Vanden Heuvel, Katrina, The Nation
As Molly Ivins put it in a recent column: "Across the length and breadth of this land of ours, from the mountain to the prairie, from every hill and dale comes the question, 'Where are the Democrats?'" For weeks pundits have dismissed Democrats as having no clue about how to mount a credible challenge to the failed domestic policies of the Bush Administration. But when representatives of the party's core progressive constituencies gathered in Washington in mid-April at the Reclaiming America conference, sponsored by the Campaign for America's Future, it was possible to imagine the lineaments of such an opposition. Members of Congress like Representatives Jan Schakowsky and Sheila Jackson Lee and Senator Paul Wellstone, who have been pressing for months for a more aggressive Democratic stance on domestic issues, no longer sounded like voices in the wilderness of post-September 11 politics. These leaders of the democratic wing of the Democratic Party were joined at the podium by House minority leader Dick Gephardt, Senator John Edwards and Vermont Governor Howard Dean--all prospective presidential candidates--who seconded Schakowsky's message that the Republican agenda of tax cuts for the wealthy and service cuts for the majority is making the rich richer, the poor poorer and the middle class less secure.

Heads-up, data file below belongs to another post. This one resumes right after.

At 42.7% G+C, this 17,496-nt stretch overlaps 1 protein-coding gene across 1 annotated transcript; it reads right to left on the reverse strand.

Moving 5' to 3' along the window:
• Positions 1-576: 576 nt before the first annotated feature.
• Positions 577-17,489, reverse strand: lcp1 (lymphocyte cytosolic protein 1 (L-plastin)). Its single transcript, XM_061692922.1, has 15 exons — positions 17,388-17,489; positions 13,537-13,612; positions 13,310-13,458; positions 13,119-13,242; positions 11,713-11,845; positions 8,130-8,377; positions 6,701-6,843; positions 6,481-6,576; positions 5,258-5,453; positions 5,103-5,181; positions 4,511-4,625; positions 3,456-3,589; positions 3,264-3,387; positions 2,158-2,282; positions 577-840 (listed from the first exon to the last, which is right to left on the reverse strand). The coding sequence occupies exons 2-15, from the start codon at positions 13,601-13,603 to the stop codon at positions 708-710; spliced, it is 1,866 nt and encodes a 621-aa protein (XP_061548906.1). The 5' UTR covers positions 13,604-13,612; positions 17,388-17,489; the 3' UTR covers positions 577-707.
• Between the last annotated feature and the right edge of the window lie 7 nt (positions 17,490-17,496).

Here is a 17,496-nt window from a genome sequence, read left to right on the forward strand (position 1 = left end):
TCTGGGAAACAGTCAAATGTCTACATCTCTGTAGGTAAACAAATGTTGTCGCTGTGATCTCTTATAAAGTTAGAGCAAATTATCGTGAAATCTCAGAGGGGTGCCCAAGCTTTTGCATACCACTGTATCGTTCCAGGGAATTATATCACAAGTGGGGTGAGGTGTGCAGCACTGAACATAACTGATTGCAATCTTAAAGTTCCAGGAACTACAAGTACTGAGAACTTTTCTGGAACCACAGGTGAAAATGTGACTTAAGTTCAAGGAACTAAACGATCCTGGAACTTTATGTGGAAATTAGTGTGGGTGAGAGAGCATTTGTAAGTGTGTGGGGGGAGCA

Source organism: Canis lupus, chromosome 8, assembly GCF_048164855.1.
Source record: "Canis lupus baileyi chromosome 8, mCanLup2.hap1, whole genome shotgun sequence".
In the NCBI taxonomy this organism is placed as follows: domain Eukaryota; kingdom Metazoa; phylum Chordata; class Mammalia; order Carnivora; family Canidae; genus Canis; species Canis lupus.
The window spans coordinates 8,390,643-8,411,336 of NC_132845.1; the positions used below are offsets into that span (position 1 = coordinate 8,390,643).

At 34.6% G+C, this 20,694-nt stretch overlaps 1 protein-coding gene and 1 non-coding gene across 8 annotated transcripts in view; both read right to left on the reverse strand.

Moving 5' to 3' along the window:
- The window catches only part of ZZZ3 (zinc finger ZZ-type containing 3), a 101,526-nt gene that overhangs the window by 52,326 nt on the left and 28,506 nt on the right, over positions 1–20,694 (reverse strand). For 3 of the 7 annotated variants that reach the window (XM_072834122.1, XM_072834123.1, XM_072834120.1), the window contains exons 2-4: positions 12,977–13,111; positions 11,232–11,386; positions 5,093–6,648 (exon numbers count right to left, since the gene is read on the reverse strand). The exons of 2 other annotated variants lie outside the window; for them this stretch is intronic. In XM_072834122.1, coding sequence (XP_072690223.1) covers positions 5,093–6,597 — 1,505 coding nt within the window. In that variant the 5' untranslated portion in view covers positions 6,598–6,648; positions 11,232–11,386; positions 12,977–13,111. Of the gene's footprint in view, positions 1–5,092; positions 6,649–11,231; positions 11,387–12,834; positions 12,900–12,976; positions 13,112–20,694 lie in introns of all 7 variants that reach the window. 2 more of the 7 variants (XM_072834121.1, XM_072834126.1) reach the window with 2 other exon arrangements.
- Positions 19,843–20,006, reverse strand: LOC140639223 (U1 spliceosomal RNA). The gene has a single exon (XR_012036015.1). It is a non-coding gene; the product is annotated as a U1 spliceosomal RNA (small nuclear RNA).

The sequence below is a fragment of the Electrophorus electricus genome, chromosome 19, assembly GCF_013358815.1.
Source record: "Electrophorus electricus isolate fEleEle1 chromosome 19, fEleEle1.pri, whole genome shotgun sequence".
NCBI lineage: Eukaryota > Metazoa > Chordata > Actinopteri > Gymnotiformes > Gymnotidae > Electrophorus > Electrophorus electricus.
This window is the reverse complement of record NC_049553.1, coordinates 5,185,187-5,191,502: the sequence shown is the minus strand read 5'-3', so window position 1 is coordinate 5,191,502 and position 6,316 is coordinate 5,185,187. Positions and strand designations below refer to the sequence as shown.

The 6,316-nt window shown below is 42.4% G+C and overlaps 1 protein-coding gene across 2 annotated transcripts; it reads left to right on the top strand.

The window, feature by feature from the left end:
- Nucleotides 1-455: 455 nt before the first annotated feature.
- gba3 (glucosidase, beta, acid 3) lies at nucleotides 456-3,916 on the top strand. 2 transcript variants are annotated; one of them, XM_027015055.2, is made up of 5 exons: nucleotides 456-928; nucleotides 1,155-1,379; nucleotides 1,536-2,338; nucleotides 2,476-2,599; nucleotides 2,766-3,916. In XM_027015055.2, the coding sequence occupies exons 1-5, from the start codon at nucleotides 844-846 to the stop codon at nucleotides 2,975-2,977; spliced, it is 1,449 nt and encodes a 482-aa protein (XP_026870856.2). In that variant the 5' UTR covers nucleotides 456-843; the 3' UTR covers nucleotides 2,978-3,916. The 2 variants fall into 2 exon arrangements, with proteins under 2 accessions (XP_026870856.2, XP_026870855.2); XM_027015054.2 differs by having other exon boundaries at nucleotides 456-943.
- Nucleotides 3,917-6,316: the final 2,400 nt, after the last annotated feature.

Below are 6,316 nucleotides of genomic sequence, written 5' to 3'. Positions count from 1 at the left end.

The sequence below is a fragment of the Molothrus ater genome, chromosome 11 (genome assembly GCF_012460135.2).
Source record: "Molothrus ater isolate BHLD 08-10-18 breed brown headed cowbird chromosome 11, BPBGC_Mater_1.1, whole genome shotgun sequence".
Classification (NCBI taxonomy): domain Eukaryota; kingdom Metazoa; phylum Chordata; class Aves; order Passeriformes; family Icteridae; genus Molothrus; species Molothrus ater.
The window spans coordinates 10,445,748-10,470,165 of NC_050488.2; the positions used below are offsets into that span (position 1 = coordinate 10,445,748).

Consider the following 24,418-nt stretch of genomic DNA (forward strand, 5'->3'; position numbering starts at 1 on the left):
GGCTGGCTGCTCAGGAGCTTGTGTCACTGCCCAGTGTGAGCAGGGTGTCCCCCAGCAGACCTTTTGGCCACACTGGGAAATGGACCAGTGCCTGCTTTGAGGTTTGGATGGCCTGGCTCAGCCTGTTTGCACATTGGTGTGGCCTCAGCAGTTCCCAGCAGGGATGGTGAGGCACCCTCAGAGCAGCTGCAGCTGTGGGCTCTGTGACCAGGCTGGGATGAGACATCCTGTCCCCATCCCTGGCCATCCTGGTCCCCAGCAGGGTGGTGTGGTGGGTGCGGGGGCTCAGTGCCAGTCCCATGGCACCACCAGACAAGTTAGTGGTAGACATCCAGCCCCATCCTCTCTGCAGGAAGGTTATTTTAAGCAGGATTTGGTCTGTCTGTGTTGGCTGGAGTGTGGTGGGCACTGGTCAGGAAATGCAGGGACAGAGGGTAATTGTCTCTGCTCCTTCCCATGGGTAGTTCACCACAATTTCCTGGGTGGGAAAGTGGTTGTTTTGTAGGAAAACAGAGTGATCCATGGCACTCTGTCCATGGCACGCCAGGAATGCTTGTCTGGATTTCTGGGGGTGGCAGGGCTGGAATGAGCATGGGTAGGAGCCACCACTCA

A Democracy Corps survey, released by pollster Stan Greenberg at the conference, provided evidence of public support for an issues-based assault on the Bush Administration's domestic agenda. As Joel Rogers, co-author of America's Forgotten Majority, aptly summed up: "On a broad range of basic concerns, ranging from investing in education, securing affordable healthcare for all, protecting Social Security, lifting the minimum wage to a living wage, leveling up not down in trade, protecting workers on the job as well as the food we eat, the air we breathe and the water we drink, large majorities of Americans stand with us and oppose Bush's policies. …